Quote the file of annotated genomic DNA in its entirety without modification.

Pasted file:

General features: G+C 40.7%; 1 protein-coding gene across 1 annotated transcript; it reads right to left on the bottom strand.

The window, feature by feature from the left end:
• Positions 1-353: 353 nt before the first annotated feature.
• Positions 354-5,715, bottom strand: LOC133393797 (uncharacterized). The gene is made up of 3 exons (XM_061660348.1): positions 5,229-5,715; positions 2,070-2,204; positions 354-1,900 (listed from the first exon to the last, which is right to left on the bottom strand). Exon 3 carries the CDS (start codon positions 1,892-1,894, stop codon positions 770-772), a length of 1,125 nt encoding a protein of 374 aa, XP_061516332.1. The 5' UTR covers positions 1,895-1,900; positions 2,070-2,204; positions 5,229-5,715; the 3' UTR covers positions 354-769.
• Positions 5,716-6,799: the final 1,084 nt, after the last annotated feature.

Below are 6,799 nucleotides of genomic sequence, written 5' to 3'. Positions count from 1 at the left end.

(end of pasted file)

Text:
General features: G+C 40.7%; 1 protein-coding gene across 1 annotated transcript; it reads right to left on the bottom strand.

The window, feature by feature from the left end:
• Positions 1-353: 353 nt before the first annotated feature.
• Positions 354-5,715, bottom strand: LOC133393797 (uncharacterized). The gene is made up of 3 exons (XM_061660348.1): positions 5,229-5,715; positions 2,070-2,204; positions 354-1,900 (listed from the first exon to the last, which is right to left on the bottom strand). Exon 3 carries the CDS (start codon positions 1,892-1,894, stop codon positions 770-772), a length of 1,125 nt encoding a protein of 374 aa, XP_061516332.1. The 5' UTR covers positions 1,895-1,900; positions 2,070-2,204; positions 5,229-5,715; the 3' UTR covers positions 354-769.
• Positions 5,716-6,799: the final 1,084 nt, after the last annotated feature.

Below are 6,799 nucleotides of genomic sequence, written 5' to 3'. Positions count from 1 at the left end.